The Delhi government has been cautiously optimistic in its battle against deadly coronavirus as reports indicate that the city has been recording more than 70 percent recovery rate since the last few days.
The COVID-19 pandemic and its devastating effects were unprecedented and sudden for India. However, the reality of any democracy is that such extraordinary times are the best times to perform in terms of crisis management and governance. India suffered but a mere fraction of the scavenging deaths worldwide. It is pertinent to acknowledge the leadership of our governments and the chief ministers, they have just saved us from total destruction. If we didn’t learn from past pandemics it would have been history in crisis. One of the best examples of this is the Delhi government under the leadership of chief minister Arvind Kejriwal.
The Delhi government has been cautiously optimistic in its battle against deadly coronavirus as reports indicate that the city has been recording more than70 percent recovery ratesince the last few days. In a public health emergency, mitigating public fear is as important as medical interventions. Delhi government’s fight against COVID-19 from the frontlines which gave not only confidence to the citizens of Delhi but also gave strength to the doctors, nurses and other COVID warriors to fight this battle.
Delhi, with a population of over 20 million, and facing a stream of domestic and international passengers, faced the brunt of the COVID-19 pandemic from the beginning. The key to controlling the number of cases is the strategy of aggressive testing, isolating the high-risk contacts, and quarantining them, to decrease the spread of the disease. Delhi fought to remove the stigma of COVID by breaking the psychological barrier and promoting home isolation. The Delhi government aggressively promoted home isolation, who were asymptomatic or mild symptoms, with public awareness campaigns to reduce the stigma.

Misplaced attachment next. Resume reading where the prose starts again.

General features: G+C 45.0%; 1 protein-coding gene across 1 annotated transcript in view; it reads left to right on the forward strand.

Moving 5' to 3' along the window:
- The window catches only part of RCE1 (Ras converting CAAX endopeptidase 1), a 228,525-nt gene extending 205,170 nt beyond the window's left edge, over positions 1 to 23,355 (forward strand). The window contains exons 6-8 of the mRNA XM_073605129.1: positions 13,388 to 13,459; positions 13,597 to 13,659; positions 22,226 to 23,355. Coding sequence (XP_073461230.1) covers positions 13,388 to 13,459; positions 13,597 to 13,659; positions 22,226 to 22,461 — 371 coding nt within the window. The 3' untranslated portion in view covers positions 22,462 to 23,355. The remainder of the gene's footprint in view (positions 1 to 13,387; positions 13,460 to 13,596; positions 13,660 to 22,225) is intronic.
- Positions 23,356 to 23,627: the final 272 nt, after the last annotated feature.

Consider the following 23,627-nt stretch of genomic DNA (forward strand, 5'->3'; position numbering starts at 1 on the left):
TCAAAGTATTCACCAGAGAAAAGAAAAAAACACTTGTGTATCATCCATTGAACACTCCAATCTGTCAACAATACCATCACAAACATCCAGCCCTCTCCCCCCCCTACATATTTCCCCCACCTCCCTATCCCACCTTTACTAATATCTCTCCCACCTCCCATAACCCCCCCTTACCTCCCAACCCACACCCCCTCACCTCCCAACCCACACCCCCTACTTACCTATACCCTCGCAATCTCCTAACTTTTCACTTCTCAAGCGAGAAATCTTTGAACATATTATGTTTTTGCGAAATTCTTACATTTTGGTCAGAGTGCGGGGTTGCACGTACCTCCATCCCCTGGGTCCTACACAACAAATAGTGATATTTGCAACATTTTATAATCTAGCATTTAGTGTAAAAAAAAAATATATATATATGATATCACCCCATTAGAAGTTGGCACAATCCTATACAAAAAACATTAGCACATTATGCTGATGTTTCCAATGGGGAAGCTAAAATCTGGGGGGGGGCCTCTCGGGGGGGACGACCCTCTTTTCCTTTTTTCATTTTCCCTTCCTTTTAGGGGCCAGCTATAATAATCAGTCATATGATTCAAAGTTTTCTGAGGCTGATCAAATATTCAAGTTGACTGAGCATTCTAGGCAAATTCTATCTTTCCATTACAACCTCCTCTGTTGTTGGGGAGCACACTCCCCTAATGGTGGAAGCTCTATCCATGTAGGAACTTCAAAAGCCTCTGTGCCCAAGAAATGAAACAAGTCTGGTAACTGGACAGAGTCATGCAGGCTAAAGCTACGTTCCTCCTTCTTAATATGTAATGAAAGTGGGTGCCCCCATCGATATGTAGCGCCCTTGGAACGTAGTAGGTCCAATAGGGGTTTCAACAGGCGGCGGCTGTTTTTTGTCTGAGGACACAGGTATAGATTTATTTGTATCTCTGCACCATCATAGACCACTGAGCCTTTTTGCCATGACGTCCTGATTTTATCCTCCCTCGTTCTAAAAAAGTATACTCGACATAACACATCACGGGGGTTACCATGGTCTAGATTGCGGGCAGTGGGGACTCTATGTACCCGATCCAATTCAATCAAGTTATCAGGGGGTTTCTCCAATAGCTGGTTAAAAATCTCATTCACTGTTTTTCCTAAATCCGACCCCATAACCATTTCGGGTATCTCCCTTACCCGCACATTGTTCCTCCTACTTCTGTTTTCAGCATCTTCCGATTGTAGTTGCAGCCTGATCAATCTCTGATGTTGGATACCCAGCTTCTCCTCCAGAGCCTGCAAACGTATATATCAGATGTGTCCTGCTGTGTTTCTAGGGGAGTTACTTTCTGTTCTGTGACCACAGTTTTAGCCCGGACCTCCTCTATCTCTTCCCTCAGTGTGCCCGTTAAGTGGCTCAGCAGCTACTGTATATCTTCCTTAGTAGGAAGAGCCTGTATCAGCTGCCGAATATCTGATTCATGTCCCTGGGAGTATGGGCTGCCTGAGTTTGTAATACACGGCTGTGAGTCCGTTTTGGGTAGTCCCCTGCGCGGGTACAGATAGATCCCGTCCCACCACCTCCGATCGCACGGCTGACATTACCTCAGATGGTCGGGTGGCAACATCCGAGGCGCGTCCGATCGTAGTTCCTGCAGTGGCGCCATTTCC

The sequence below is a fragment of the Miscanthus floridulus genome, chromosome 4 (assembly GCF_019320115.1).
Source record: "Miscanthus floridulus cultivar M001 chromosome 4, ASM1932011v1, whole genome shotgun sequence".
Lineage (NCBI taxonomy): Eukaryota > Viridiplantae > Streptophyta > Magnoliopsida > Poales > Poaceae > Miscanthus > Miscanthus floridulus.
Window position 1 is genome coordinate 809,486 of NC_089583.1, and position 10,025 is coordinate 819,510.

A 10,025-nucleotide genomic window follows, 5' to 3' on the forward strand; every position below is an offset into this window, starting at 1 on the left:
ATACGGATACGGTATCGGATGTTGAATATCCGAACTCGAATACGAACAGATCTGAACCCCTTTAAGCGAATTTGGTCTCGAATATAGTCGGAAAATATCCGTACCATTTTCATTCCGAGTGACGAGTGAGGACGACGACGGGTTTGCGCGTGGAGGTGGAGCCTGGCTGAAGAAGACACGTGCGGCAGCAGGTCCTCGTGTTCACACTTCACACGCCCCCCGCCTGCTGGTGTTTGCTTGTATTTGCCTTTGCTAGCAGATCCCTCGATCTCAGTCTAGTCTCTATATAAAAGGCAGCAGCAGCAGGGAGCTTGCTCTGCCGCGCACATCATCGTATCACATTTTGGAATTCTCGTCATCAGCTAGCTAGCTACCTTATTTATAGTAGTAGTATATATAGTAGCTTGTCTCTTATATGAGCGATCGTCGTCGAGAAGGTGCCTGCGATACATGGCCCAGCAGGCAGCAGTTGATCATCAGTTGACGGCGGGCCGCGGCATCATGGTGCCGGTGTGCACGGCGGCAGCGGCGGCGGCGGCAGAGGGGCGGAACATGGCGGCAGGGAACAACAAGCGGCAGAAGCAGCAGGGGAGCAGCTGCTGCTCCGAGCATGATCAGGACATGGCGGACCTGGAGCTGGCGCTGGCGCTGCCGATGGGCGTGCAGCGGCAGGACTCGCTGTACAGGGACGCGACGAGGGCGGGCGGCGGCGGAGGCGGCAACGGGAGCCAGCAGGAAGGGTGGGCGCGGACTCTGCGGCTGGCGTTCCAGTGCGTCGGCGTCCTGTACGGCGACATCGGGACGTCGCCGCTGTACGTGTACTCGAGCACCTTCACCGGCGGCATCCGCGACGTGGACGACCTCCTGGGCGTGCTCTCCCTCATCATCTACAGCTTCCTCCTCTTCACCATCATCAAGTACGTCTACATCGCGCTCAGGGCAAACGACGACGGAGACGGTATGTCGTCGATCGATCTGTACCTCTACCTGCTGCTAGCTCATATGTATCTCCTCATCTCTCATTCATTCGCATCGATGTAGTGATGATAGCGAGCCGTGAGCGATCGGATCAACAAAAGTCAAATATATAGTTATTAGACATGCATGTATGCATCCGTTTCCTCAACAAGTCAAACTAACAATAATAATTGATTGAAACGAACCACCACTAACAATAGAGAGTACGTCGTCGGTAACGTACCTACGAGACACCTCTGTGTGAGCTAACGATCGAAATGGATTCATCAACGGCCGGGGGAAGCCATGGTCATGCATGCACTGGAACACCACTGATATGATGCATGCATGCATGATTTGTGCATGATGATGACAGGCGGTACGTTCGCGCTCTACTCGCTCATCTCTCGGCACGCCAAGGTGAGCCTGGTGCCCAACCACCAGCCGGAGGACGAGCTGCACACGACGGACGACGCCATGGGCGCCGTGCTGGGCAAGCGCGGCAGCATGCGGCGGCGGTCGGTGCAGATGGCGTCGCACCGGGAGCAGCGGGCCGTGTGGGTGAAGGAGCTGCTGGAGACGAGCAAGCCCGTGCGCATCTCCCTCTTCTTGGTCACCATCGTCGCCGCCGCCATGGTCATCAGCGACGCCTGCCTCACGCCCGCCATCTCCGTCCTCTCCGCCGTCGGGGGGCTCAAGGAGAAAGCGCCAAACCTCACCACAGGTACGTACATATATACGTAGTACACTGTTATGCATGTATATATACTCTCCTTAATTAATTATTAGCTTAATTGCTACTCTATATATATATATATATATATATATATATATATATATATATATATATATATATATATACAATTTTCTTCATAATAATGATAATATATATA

Delhi was following a strategy of high testing from the very start. Even before the end of June, Delhi was testing more than any other state in India at about 10,500 tests per million on 31 May. From the first week of June, a strategy of aggressive testing was started, with a focus on areas that were becoming hotspots. In the first week of June, the Delhi government was conducting 5,500 tests per day. With the help of Centre’s support in providing antigen test kits, by mid-June, this figure stood at 11,000 tests per day and by the first week of July at 21,000 tests per day. The active cases began to plateau despite high testing, from 16 June onwards and new cases began to sharply decline 23 June onwards.
Till early June, there were only 8 private hospitals that were treating coronavirus patients and these had a sum total of 700 beds available. This was in addition to 2,500 beds in Delhi government hospitals. When the cases started rising in the first week of June, the aforemention